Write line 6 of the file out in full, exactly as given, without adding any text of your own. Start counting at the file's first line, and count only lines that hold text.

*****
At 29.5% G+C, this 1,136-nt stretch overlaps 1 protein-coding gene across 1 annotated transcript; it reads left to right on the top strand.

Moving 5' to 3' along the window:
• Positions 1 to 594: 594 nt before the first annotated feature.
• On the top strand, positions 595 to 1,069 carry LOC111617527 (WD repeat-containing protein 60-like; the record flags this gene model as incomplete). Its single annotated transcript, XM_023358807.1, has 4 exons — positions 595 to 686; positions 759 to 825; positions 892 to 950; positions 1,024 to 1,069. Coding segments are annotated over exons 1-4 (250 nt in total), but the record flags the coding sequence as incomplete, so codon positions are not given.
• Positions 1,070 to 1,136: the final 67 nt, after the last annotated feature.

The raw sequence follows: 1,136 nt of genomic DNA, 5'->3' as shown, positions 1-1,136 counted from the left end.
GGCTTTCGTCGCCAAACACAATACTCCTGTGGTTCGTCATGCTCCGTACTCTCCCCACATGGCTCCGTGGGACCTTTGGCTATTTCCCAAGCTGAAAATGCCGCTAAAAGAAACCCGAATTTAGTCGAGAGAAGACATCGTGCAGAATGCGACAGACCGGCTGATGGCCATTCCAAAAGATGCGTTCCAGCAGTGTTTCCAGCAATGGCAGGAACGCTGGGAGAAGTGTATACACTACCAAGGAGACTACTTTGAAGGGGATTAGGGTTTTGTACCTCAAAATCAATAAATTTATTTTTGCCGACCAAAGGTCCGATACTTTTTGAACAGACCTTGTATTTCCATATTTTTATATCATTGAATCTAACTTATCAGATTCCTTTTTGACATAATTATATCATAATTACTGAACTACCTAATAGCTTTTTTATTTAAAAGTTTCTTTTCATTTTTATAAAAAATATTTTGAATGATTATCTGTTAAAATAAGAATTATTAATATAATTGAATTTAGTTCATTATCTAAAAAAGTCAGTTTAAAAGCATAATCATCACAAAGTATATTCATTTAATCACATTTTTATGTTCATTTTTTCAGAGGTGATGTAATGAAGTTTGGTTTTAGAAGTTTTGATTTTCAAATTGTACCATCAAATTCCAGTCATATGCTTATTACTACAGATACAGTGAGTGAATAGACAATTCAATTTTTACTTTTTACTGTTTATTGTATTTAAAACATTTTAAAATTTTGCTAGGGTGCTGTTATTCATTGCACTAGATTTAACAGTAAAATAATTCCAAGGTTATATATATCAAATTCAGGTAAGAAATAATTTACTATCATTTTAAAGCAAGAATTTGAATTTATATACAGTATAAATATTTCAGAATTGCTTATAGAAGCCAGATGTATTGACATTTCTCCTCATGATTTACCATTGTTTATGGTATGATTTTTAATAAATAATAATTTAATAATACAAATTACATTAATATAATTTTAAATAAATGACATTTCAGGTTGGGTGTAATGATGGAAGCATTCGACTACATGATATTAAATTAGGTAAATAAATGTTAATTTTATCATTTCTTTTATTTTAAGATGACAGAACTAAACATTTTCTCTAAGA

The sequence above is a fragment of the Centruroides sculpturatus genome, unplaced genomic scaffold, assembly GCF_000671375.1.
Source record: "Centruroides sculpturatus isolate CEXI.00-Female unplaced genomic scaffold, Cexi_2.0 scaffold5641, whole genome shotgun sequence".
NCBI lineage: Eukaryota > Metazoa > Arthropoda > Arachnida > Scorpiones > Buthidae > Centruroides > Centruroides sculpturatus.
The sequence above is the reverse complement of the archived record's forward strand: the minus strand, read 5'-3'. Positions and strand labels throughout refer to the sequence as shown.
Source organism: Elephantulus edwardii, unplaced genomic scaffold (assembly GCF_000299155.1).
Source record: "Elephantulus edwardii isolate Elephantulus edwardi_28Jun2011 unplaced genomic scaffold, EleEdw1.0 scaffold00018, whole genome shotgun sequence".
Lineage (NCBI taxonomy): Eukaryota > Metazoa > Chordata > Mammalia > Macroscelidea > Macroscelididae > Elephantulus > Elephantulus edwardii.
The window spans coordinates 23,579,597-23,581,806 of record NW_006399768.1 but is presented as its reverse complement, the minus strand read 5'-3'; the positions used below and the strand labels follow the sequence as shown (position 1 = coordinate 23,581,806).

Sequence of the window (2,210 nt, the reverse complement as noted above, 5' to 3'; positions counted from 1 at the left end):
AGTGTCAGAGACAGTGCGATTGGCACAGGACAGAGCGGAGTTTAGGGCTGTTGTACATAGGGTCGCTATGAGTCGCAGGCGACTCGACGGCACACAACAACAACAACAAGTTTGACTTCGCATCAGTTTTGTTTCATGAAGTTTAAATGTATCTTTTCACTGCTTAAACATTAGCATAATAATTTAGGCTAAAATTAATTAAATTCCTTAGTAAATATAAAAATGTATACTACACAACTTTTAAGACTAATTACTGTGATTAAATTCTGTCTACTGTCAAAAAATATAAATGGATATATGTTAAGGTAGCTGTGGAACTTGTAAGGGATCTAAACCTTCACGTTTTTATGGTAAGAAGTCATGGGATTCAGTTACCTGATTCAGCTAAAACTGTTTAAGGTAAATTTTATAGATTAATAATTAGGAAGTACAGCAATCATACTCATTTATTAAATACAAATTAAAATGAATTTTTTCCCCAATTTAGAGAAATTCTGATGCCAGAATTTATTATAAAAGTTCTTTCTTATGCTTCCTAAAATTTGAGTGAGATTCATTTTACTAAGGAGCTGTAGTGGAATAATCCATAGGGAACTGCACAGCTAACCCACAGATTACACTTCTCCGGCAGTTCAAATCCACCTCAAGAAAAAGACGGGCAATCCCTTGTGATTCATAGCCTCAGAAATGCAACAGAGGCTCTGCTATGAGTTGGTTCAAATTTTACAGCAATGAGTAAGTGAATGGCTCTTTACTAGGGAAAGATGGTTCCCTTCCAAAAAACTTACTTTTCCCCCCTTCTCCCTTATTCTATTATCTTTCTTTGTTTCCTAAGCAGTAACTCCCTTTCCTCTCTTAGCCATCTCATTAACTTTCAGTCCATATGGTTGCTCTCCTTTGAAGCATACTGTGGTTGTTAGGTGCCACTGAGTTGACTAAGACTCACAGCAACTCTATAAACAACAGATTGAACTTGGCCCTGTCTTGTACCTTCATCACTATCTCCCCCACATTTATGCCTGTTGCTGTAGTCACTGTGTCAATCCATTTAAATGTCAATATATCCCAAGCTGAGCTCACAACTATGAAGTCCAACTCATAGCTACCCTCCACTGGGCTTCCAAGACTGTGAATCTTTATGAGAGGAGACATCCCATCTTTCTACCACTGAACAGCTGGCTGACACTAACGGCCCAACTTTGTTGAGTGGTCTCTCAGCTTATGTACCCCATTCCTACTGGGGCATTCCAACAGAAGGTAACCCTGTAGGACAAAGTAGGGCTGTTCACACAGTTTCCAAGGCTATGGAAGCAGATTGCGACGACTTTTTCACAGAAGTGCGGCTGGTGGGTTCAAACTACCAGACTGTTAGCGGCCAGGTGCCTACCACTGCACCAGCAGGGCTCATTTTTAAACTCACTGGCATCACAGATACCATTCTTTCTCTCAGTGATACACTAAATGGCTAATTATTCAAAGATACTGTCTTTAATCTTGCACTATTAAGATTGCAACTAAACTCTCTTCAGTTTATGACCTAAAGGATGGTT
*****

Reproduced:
The raw sequence follows: 1,136 nt of genomic DNA, 5'->3' as shown, positions 1-1,136 counted from the left end.